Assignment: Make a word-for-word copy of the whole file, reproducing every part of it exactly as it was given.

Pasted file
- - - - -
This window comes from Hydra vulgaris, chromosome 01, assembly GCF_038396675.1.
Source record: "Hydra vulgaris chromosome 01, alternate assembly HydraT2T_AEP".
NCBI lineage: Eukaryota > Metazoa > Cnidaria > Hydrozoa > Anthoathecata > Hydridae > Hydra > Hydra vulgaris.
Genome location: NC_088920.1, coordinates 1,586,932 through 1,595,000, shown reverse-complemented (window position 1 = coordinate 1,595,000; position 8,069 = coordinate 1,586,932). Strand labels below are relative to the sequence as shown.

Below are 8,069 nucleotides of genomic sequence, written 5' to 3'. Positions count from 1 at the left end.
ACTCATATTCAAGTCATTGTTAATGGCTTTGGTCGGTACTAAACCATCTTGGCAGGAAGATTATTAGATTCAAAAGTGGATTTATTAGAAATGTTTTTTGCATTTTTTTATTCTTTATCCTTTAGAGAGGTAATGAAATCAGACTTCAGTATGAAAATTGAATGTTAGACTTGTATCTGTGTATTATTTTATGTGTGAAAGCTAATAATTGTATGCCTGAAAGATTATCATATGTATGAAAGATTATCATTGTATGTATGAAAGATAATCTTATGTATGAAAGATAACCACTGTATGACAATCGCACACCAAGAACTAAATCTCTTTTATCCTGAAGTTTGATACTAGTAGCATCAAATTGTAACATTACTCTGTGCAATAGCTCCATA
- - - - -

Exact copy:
This window comes from Hydra vulgaris, chromosome 01, assembly GCF_038396675.1.
Source record: "Hydra vulgaris chromosome 01, alternate assembly HydraT2T_AEP".
NCBI lineage: Eukaryota > Metazoa > Cnidaria > Hydrozoa > Anthoathecata > Hydridae > Hydra > Hydra vulgaris.
Genome location: NC_088920.1, coordinates 1,586,932 through 1,595,000, shown reverse-complemented (window position 1 = coordinate 1,595,000; position 8,069 = coordinate 1,586,932). Strand labels below are relative to the sequence as shown.

Below are 8,069 nucleotides of genomic sequence, written 5' to 3'. Positions count from 1 at the left end.
ACTCATATTCAAGTCATTGTTAATGGCTTTGGTCGGTACTAAACCATCTTGGCAGGAAGATTATTAGATTCAAAAGTGGATTTATTAGAAATGTTTTTTGCATTTTTTTATTCTTTATCCTTTAGAGAGGTAATGAAATCAGACTTCAGTATGAAAATTGAATGTTAGACTTGTATCTGTGTATTATTTTATGTGTGAAAGCTAATAATTGTATGCCTGAAAGATTATCATATGTATGAAAGATTATCATTGTATGTATGAAAGATAATCTTATGTATGAAAGATAACCACTGTATGACAATCGCACACCAAGAACTAAATCTCTTTTATCCTGAAGTTTGATACTAGTAGCATCAAATTGTAACATTACTCTGTGCAATAGCTCCATA